“The American tanks were too large to pass on the Ponte Vecchio and would collapse it anyway,” Ciccarelli said. Therefore, the Germans felt no need to blow the bridge during their retreat.
The truth is a mix of all three.
The Allies finally broke through the Axis lines in southern Italy in the summer of 1944 and were quickly advancing north. Rome fell on June 4th, 1944, and had been declared an open city before being handed over by the Nazis. The bridges on the Tiber had remained unharmed. The Allies quickly used them to cross the river and capture 10,000 enemy troops. This left the German commander in Italy, Field Marshal Albert Kesselring, facing a cacophony of anger from the German high command and Hitler himself — despite conflicting commands from earlier to not harm Rome. When the Allied lines approached Florence in late July of 1944, Kesselring would not repeat his mistakes.
Wolf heard from Rahn that Kesselring had already been talking to his commanders about plans to blow up the bridges over the Arno. He asked his friend to urge Kesselring to spare the bridges. When confronted by the ambassador, the field marshal refused to save a single one — except the Ponte Vecchio — unless the Allies would also confirm Florence as an open city.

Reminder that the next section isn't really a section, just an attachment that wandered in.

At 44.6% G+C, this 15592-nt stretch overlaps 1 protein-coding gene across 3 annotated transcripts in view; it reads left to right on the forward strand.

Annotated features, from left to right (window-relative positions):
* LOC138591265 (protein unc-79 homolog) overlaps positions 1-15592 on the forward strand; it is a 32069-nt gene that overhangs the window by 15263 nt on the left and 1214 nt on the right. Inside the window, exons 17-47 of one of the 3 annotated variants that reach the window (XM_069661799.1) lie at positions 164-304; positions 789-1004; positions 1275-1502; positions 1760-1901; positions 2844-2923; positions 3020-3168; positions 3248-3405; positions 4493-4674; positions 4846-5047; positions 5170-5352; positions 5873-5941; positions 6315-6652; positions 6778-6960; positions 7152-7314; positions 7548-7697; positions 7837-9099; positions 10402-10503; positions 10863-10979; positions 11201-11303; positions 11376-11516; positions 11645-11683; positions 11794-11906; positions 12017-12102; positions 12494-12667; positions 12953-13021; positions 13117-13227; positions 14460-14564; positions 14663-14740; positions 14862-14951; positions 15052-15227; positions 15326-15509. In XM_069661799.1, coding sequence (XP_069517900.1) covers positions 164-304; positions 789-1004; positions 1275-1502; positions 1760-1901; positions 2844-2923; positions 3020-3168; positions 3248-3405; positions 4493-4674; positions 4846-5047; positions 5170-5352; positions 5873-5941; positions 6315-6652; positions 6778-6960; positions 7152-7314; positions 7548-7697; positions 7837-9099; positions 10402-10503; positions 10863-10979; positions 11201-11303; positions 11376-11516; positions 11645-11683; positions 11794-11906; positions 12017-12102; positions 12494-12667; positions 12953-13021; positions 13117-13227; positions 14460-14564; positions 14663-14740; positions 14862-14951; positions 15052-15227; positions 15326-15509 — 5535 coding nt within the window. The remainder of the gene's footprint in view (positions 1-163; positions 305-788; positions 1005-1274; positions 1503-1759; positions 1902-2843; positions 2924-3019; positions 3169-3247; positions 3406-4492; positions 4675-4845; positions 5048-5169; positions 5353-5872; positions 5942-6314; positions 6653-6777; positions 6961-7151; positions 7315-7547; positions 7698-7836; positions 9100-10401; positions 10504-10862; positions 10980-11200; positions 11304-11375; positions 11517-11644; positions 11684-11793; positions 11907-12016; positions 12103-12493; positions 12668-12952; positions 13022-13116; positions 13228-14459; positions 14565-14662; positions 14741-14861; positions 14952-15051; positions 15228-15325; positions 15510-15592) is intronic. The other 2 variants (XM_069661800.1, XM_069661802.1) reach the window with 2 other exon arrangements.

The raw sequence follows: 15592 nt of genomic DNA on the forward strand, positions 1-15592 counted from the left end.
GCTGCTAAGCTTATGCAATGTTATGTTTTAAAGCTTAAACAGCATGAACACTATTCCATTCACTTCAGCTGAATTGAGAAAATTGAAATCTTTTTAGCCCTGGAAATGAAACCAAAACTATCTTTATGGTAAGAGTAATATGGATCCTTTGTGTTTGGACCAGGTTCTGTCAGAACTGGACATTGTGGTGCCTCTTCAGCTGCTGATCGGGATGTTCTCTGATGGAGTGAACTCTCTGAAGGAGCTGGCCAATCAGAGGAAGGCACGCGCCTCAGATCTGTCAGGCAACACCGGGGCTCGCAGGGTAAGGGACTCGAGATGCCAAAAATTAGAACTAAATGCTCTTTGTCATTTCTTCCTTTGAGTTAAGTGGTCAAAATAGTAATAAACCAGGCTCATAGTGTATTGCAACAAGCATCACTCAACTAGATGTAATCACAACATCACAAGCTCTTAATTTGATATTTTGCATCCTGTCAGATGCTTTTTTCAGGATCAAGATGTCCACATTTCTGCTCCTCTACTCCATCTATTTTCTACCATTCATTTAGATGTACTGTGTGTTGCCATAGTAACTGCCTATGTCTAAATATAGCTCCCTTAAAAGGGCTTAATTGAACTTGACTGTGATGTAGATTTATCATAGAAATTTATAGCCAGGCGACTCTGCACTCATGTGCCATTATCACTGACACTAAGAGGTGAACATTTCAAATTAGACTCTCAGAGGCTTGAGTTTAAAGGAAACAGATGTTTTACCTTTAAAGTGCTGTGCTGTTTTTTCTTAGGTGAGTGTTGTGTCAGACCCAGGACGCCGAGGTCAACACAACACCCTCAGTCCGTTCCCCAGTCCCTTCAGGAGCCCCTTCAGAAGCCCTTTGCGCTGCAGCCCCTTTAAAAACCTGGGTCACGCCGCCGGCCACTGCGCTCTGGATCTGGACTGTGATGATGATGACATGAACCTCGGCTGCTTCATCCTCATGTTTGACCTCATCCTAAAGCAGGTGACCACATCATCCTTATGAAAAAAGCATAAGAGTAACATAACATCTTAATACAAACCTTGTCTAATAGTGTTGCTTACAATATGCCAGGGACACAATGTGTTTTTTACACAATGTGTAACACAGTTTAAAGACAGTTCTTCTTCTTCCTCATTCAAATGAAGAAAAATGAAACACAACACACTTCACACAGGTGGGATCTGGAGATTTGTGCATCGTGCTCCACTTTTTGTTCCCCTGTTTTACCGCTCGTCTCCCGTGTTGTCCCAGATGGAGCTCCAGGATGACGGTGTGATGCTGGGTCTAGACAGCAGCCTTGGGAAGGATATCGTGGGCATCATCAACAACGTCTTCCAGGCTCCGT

Orders from the Nazi high command had ordered Kesselring to blow up Florence’s bridges, but to save any he deemed “culturally significant” — reminiscent of Hitler’s statement to Rahn earlier. However, Kesselring, an astute military man, knew that bridges considered “culturally significant” could still support a hostile army — except the Ponte Vecchio.
Photo: Vix Aia/Flickr
However, taking no chances, the plan to blow Florence’s bridges — Operation Feuerzauber, or magic fire — included the specification to also destroy the houses lining the approaching streets to the old bridge as well. This would strew the streets with rubble, and delay any possible Allied use for the bridge.
It is Kesselring then, and not Wolf or Hitler, who truly “saved” the Ponte Vecchio. But the reckoning of the rest of Florence’s bridges was coming.
The report of artillery crept closer and closer to Florence every day in mid-summer. The hills south of the city were backlit by night by blasts. On July 30th, German soldiers forcibly evacuated every home within a mile of the Arno.